Melissa is a Founder and the Executive Director of the Youth Empowerment Project (YEP). Melissa received her B.A. from McGill University in Montreal, Quebec, and her M. Ed from the Harvard Graduate School of Education (HGSE). Melissa first came to New Orleans through Teach for America (TFA) and she returned to the city after receiving her Master’s Degree in order to help reform the state’s juvenile justice system.
In 2004, Melissa and two other juvenile justice advocates founded YEP to support formerly incarcerated young people as they transitioned back into their communities. YEP was the first program of its kind in the state of Louisiana. Over the past 16 years, YEP has expanded to engage young people who live in poverty, are out of school or work, or have experienced trauma.
Under Melissa’s leadership, YEP now provides mentoring and youth advocacy, adult education and high school equivalency preparation, employment readiness and career exploration, and out-of-school time enrichment programming. As a community-based nonprofit, YEP’s programs have been developed in response to unmet community needs and are aligned with YEP’s core purpose, which is to empower young people to improve their lives and the lives of others.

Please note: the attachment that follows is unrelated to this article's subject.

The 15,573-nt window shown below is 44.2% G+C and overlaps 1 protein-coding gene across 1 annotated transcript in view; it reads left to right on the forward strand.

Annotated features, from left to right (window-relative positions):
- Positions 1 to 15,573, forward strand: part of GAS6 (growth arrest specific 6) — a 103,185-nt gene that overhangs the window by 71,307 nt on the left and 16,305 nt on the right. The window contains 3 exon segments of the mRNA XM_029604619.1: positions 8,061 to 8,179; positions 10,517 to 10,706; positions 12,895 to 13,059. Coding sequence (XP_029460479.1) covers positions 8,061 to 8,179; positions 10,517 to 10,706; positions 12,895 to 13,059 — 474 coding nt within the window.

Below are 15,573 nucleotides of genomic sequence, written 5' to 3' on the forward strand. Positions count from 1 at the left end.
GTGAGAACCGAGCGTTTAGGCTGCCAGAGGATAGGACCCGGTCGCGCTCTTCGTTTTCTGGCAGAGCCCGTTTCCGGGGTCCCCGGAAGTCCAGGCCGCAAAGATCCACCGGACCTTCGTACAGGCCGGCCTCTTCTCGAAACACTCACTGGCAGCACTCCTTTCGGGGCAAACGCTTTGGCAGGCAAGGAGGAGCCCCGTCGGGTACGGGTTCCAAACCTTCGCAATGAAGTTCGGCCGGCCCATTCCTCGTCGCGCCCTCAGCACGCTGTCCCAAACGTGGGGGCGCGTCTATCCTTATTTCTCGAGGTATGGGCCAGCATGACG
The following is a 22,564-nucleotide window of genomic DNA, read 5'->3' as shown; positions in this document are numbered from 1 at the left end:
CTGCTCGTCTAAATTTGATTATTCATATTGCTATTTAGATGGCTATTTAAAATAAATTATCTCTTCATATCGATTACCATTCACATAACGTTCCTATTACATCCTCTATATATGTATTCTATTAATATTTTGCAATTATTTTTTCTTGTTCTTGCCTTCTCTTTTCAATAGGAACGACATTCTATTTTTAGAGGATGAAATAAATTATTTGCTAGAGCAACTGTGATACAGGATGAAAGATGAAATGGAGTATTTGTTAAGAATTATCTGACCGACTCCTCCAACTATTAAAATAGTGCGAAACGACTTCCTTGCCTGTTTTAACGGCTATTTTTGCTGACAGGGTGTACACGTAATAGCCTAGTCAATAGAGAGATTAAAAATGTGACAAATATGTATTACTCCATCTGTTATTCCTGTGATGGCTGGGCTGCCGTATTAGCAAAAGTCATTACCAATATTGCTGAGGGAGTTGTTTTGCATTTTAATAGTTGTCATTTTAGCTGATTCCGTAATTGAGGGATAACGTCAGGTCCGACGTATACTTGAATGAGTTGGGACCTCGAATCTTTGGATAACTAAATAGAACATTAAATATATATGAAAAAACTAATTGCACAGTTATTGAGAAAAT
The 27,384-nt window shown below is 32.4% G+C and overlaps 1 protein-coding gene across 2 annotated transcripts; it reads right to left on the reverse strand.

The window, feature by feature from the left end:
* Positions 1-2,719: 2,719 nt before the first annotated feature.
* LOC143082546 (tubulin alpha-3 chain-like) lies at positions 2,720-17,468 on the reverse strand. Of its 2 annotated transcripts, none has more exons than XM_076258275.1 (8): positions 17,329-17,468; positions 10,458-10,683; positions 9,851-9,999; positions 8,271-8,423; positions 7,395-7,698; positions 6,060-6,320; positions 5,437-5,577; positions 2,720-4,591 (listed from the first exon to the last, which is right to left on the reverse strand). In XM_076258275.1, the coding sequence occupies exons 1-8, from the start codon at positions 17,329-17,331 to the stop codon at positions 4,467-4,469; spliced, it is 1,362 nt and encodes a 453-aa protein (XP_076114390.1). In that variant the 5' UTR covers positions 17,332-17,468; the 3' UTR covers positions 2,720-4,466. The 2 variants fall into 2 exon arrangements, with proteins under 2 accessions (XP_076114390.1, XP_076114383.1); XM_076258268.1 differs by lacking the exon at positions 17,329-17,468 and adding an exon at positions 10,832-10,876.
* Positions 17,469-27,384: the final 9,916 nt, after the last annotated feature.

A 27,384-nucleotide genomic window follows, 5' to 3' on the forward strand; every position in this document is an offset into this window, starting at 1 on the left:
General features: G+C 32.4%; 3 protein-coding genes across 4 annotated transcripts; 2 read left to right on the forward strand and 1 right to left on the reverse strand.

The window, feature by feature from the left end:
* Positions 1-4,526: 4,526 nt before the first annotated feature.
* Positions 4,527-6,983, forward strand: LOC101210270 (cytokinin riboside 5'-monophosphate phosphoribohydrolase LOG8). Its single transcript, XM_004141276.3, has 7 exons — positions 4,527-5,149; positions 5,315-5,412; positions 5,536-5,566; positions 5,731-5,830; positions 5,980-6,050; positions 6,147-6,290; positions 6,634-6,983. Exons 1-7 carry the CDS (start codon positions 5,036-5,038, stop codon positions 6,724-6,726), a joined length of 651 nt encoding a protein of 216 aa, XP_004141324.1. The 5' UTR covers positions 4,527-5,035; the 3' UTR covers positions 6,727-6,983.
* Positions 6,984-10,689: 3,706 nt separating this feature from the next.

Melissa has earned national recognition as an expert in the juvenile justice and youth development fields and she regularly speaks on a range of issues that include innovative and effective strategies for engaging vulnerable youth and non-profit sustainability. Among the recognition she has received for her leadership at YEP, Gambit Weekly recognized her as the New Orleanian of the Year (2016), the New Orleans Bar Association presented her with the Liberty Bell (2017) and she was recognized by the Times-Picayune as one of the 300 people “who have made New Orleans, New Orleans” (2018). Melissa currently sits on the Boards of Bureau of Governmental Research (BGR) and Operation Spark.